Welcome to the Year in Eater 2023 — an annual tradition that looks back at the highs, lows, and in-betweens of the San Francisco Bay Area’s restaurant scene. Today, the Bay Area’s top food writers, editors, reporters, and other industry experts share the most disappointing restaurant closures of the year.
Madeline Wells, senior food reporter at SFGATE: Probably the most high-profile one of the year also hit the hardest: Anchor Brewing. Still doesn’t feel real!
Paolo Bicchieri, Eater SF reporter: Malibu’s on Piedmont Avenue was the closing wherein I got the news, gasped, cursed, then texted my wife. The vegan burgers and shakes, namely the ube chocolate shake, gave me so much life. The business isn’t gone for good, I hope, as the Bay might not be able to go on without an order of Hella Hella Fries every once in a while.
Elena Kadvany, San Francisco Chronicle food reporter: So many this year that it’s hard to say (I desperately miss Berkeley’s Pie Society) but I’d have to say Queens in San Francisco. The Korean business defined definition — was it a “superette”? A restaurant? A wine bar? All of the above? I think often of Queens’ large-as-a-plate haemul buchu jeon (seafood pancake), superlative tomato kimchi, and shelves full of treats imported from Korea by owners Clara Lee and Eddo Kim. Happily, their housemade products are still available in other Bay Area stores, and they’re working on launching a major retail effort.
Kevin Alexander, author of Burn The Ice: The American Culinary Revolution and Its End: There are two different ways to look at this. The first is to say Automat, because I thought the foods Matt Kirk and that crew were doing were absolutely delicious, and the scope of trying to do all elements in-house and keep the price point as accessible as they could was a worthy goal, and the pedigree behind it was ridiculous. So to see that still fail, mostly because the numbers just don’t add up for a place like that in a city like San Francisco is a bummer.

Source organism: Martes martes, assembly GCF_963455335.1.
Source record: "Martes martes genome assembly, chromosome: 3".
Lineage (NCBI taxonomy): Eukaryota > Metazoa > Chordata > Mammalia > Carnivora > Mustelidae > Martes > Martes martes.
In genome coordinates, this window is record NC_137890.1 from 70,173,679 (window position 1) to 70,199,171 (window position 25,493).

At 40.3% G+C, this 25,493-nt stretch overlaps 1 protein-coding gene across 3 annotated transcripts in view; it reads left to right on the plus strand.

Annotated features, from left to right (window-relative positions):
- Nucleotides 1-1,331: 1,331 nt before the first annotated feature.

The second is to say Piperade. This is for the exact opposite reasons. It was open 22 years and chef Hirigoyen says he just wanted to retire, and I’m sure that’s all true, but any time a restaurant has that sort of run and closes its doors, I worry that there won’t be another Piperade coming in behind it, able to sustain the same sort of run. It’s a magical thing and it can’t be taken for granted. Plus, it’s not like the city is teeming with Basque restaurants.
Lauren Saria, Eater SF editor: I was so surprised and saddened at the closure of Chezchez on Valencia in February. I loved that bar — with its spritzes, martinis, and all-day blood marys — from the day it opened.
Intu-on Kornnawong, chef and partner at Jo’s Modern Thai: Hearing about the closure of Turtle tower was really disheartening. It’s one of my favorite Vietnamese restaurants in SF. We’re also friends of the owners.
Andrew Calisterio, photographer based in Sacramento: Simon’s in Midtown Sacramento recently announced that they’re closing. It’s one of those legacy places with a fun bar, great food, and every walk of life Sacramento has to offer.
Dianne de Guzman, Eater SF deputy editor: It is the East Bay restaurant closures that crushed me the most, especially as an East Bay dweller who spends her off time at these restaurants. Le Cheval was the spot for family dinners when I was a teen, for instance; Palmetto was a new-to-me-favorite from the Kon-Tiki folks. Sister became my daytime go-to around the lake, while Longbranch was just a Berkeley-San Pablo Avenue mainstay. The East Bay restaurant scene is a vibrant one, but it dims a bit with every closure. I know not everything can stay, but … I wish it didn’t have to feel this terrible.
Josh Decolongon, audience engagement producer (and host of “No Crumbs”) at KQED Food: Although not technically restaurants per se, the closures of La Cocina Marketplace and Anchor Brewing Co. really bummed me out.
Astrid Kane, senior editor at the San Francisco Standard: In fairness to the question, Anchor Brewing wasn’t a restaurant — although it had a taproom that served food! — but losing our eternal icon of craft brewing because some union-hating conglomerate got bored with it from across the ocean was a dagger to the heart. And Hawker Fare’s closure in January was such a bummer, too.